I have been crucified with Christ and I no longer live, but Christ lives in me. The life I live in the body, I live by faith in the Son of God, who loved me and gave himself for me. – Galatians 2:20

Ryan Bingham, played by George Clooney in the 2009 film Up In The Air is a classic study of the modern business traveler.  He has taken his business drive to levels that most people would consider obsessive.  He has calculated how many minutes rolling luggage saves over a traditional suitcase.  He has become an expert at picking the right airport security lines to eliminate wait time.  His goal is to earn 10 million frequent flier miles.  Here is a business traveler who not only enjoys living out of a suitcase – he thrives on it.  The crisis of the plot for Ryan is not additional travel, but an elimination of it.  He’s not afraid of losing his job by being grounded.  He’s afraid of losing his way of life.  His apartment in Omaha is as plain and regimented as his travel schedule.  Simply put, his happiness is based on his itinerary.  His Blackberry is his Bible and the hospitality industry is his family.

With this kind of introduction, you might think that Ryan is cold and calculating in all of his dealings, but as the story develops, we find that he is not void of feeling.  Here is a guy who gets paid by companies to come in and fire people – a seemingly heartless job.  But what we discover is that Bingham has found a way to do his job effectively, efficiently, but in a manner that best protects the dignity of the person who’s life he’s altering.  This strange element of professional compassion is left in his work and kept far, far away from his personal life – where his only passion lies with his airline miles.  That is, until he met Alex Goran.

Alex is the female version of Ryan.  They complement each other perfectly.  Work hard and travel harder.  Their common ground is in the desire to achieve elite status in business.  Their mutual understanding of meeting common needs leads to a no strings attached relationship whenever they can cross paths.  This quickly turns into a relationship where they start intentionally looking for rendezvous spots.  Their relationship continues to grow, gaining steam and complication.  Finally after counseling his future brother-in-law to not run away from the altar, Ryan himself decides to go to Alex and pursue the relationship he’s always avoided, always feared.  The door to Ryan’s future opens and inside it we find a mother with children and a husband.  Ryan is hurt and confused.  Alex is surprised and clearly concerned about this unexpected visit.  In the midst of this awkward conversation, the following exchange is given…

Ryan Bingham: I thought I was a part of your life.
Alex Goran: I thought we signed up for the same thing… I thought our relationship was perfectly clear. You are an escape. You’re a break from our normal lives. You’re a parenthesis.
Ryan Bingham: I’m a parenthesis?

For a guy who fires strangers for a living you wouldn’t think this was the worst thing he’s ever been called, but imagine the thought.  In a sentence, parentheses bracket additional information that is not critical to the text.  You can remove it and nothing is really lost.  I imagine if you were to look at the people in your life, some of them would qualify as parenthesis, but who might those people be?  The woman at the shoe store in the mall.  The guy who puts pizza coupons on your front porch every Tuesday.  That person on Facebook who you went to high school with but never actually had a conversation?  These are parenthesis.  People you care about, people you depend upon and who depend upon you, people you love must not be placed into parentheses.  They may represent different parts of the story, but whether they come with question marks or exclamation points, they must be cared for as the valuable part of the plot of our lives they are.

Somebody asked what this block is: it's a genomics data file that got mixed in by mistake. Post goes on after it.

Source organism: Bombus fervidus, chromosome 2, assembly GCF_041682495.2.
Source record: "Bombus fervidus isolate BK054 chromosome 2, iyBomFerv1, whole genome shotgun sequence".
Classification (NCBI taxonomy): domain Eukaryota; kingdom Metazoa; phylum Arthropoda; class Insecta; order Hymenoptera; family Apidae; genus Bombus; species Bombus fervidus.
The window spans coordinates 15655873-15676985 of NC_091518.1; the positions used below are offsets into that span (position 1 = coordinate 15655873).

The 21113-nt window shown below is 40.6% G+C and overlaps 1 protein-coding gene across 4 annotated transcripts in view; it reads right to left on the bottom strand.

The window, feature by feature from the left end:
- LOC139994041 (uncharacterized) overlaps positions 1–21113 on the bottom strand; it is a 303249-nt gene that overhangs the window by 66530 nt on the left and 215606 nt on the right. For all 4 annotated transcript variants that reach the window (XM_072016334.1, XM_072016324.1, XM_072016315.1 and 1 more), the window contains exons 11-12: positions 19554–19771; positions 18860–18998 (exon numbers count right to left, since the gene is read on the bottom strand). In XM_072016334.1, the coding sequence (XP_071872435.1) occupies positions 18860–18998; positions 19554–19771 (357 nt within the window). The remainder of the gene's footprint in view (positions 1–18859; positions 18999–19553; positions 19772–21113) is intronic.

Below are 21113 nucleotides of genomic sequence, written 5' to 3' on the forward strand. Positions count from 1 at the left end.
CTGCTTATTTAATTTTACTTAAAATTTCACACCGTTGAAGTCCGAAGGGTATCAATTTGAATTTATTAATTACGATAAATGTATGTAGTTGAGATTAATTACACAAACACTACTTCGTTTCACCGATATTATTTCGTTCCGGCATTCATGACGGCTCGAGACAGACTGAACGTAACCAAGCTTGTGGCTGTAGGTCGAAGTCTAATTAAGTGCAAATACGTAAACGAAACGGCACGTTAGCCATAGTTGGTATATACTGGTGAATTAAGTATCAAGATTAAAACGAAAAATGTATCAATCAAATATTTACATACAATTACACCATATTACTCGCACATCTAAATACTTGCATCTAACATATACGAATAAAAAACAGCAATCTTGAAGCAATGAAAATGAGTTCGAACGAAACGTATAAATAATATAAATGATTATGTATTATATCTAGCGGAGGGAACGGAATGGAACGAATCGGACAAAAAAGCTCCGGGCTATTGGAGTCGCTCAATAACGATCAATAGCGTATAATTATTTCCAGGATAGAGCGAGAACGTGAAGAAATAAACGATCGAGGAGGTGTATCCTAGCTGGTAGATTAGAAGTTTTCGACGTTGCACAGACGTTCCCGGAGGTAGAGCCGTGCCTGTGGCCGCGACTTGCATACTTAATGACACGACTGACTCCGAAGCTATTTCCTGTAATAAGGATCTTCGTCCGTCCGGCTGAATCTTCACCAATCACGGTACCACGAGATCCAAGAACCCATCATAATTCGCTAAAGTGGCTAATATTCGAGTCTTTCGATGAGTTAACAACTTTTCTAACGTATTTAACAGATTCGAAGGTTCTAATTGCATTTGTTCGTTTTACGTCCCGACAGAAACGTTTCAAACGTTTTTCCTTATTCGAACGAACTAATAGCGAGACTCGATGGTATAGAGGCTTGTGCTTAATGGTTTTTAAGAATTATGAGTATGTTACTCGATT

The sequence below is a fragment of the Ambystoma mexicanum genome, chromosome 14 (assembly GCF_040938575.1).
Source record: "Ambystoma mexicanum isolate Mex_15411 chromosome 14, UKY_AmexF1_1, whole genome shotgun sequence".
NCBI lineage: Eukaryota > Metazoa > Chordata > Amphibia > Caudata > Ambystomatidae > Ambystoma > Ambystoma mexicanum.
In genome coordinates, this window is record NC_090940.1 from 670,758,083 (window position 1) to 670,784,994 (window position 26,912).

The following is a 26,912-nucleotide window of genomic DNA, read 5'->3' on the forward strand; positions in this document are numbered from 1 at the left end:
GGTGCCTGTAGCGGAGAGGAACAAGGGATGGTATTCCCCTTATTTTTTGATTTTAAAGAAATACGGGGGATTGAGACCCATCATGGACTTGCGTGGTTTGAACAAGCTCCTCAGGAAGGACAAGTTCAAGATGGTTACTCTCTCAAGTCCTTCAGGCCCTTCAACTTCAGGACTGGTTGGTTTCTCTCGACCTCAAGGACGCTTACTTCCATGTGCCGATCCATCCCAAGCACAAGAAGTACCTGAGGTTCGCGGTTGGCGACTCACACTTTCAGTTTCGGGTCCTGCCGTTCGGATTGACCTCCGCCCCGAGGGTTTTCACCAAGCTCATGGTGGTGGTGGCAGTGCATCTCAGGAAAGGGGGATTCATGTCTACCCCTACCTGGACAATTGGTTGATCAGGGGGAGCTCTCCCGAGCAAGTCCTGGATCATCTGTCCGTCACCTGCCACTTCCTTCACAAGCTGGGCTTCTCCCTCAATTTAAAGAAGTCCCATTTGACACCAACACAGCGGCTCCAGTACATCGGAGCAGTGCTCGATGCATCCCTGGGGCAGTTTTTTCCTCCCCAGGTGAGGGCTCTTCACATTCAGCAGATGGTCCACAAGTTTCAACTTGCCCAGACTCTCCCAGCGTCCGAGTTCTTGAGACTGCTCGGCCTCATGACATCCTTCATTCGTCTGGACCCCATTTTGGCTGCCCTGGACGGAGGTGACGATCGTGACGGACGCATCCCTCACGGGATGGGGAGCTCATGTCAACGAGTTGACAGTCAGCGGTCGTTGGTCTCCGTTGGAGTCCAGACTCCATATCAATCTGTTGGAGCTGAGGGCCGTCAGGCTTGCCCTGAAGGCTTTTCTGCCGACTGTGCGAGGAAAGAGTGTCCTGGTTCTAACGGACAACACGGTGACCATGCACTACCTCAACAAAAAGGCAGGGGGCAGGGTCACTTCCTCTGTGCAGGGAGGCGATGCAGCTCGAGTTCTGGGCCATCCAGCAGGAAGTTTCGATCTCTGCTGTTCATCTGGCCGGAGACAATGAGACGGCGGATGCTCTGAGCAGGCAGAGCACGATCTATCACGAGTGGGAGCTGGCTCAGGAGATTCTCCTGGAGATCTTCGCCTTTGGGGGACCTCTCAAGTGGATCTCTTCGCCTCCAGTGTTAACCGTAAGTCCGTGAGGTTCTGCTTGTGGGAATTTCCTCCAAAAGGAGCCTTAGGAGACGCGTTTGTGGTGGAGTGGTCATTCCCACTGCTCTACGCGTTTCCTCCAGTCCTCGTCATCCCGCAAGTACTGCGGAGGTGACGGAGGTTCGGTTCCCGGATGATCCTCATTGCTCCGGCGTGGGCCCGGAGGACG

As the author of our story, only God knows what roles every person we encounter will have in our life.  Every good story with have its twists and turns.  Some plotlines are filled with suspense, romance, sorrow, defeat or achievement and over the course of our lives, we will experience them all.  How comforting it is to know that in every story, God has placed His Son into the story as a central character.  In Christ we find our leading man, our best friend, our mentor, our confidant, and our Savior – and incredible character, and certainly not somebody lost as a mere afterthought.

I may be a parenthesis in your life – a guy you once knew or will encounter for a short time before my influence wanes over time.  But no matter who you find in center of your story, know that Christ is always there ready to meet your every need.  Trust in Him and your life will never be up in the air.

About day1of1

Author, Speaker, Educator, Husband, Father of two and follower of the One.
This entry was posted in Devotional and tagged , , , , , , , , . Bookmark the permalink.

2 Responses to Parenthesis

  1. Ruth says:

    I love these blogs that involve analyzing punctuation… this needs to be grouped with the one on ellipsis.

  2. Ellie says:

    I watched this film this weekend. Quite early in the movie, there is a scene where George Clooney walks past a bar.
    There is a young black man in a shiny vest portraying a bar tender. That young man is my nephew Matt! We wound it back a few times as there are only a few seconds that he is on screen. The movie had a few surprises, didn’t it?

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